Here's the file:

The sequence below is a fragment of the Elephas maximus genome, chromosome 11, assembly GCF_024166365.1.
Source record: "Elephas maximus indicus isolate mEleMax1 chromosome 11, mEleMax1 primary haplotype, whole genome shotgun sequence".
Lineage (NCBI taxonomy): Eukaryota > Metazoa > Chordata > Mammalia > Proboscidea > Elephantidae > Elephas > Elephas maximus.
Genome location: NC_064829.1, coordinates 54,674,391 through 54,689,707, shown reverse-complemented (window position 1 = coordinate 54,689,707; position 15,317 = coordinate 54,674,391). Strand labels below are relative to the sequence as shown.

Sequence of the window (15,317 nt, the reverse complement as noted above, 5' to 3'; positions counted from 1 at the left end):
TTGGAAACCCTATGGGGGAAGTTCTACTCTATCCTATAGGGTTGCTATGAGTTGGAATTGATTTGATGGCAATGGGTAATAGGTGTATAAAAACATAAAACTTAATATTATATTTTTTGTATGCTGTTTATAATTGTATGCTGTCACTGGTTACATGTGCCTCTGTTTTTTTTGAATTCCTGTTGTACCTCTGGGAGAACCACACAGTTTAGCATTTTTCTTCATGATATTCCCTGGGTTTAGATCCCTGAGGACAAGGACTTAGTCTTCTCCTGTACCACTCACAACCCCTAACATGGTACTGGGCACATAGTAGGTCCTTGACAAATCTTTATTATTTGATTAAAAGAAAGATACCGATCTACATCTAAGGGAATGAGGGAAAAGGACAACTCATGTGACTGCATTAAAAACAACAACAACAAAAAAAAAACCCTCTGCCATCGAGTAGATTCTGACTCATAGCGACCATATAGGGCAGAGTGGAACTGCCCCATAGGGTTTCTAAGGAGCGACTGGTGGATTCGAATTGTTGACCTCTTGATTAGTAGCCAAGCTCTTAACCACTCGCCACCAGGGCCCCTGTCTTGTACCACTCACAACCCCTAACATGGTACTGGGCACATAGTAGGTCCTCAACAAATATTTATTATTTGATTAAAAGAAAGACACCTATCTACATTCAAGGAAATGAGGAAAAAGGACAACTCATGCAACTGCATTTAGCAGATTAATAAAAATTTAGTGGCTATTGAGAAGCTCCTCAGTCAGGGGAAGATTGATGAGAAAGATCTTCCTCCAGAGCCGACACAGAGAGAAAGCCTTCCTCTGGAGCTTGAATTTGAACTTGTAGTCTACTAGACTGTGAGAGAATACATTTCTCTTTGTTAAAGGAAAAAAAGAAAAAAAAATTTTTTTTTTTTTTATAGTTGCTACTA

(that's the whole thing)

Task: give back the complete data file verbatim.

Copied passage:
The sequence below is a fragment of the Elephas maximus genome, chromosome 11, assembly GCF_024166365.1.
Source record: "Elephas maximus indicus isolate mEleMax1 chromosome 11, mEleMax1 primary haplotype, whole genome shotgun sequence".
Lineage (NCBI taxonomy): Eukaryota > Metazoa > Chordata > Mammalia > Proboscidea > Elephantidae > Elephas > Elephas maximus.
Genome location: NC_064829.1, coordinates 54,674,391 through 54,689,707, shown reverse-complemented (window position 1 = coordinate 54,689,707; position 15,317 = coordinate 54,674,391). Strand labels below are relative to the sequence as shown.

Sequence of the window (15,317 nt, the reverse complement as noted above, 5' to 3'; positions counted from 1 at the left end):
TTGGAAACCCTATGGGGGAAGTTCTACTCTATCCTATAGGGTTGCTATGAGTTGGAATTGATTTGATGGCAATGGGTAATAGGTGTATAAAAACATAAAACTTAATATTATATTTTTTGTATGCTGTTTATAATTGTATGCTGTCACTGGTTACATGTGCCTCTGTTTTTTTTGAATTCCTGTTGTACCTCTGGGAGAACCACACAGTTTAGCATTTTTCTTCATGATATTCCCTGGGTTTAGATCCCTGAGGACAAGGACTTAGTCTTCTCCTGTACCACTCACAACCCCTAACATGGTACTGGGCACATAGTAGGTCCTTGACAAATCTTTATTATTTGATTAAAAGAAAGATACCGATCTACATCTAAGGGAATGAGGGAAAAGGACAACTCATGTGACTGCATTAAAAACAACAACAACAAAAAAAAAACCCTCTGCCATCGAGTAGATTCTGACTCATAGCGACCATATAGGGCAGAGTGGAACTGCCCCATAGGGTTTCTAAGGAGCGACTGGTGGATTCGAATTGTTGACCTCTTGATTAGTAGCCAAGCTCTTAACCACTCGCCACCAGGGCCCCTGTCTTGTACCACTCACAACCCCTAACATGGTACTGGGCACATAGTAGGTCCTCAACAAATATTTATTATTTGATTAAAAGAAAGACACCTATCTACATTCAAGGAAATGAGGAAAAAGGACAACTCATGCAACTGCATTTAGCAGATTAATAAAAATTTAGTGGCTATTGAGAAGCTCCTCAGTCAGGGGAAGATTGATGAGAAAGATCTTCCTCCAGAGCCGACACAGAGAGAAAGCCTTCCTCTGGAGCTTGAATTTGAACTTGTAGTCTACTAGACTGTGAGAGAATACATTTCTCTTTGTTAAAGGAAAAAAAGAAAAAAAAATTTTTTTTTTTTTTATAGTTGCTACTA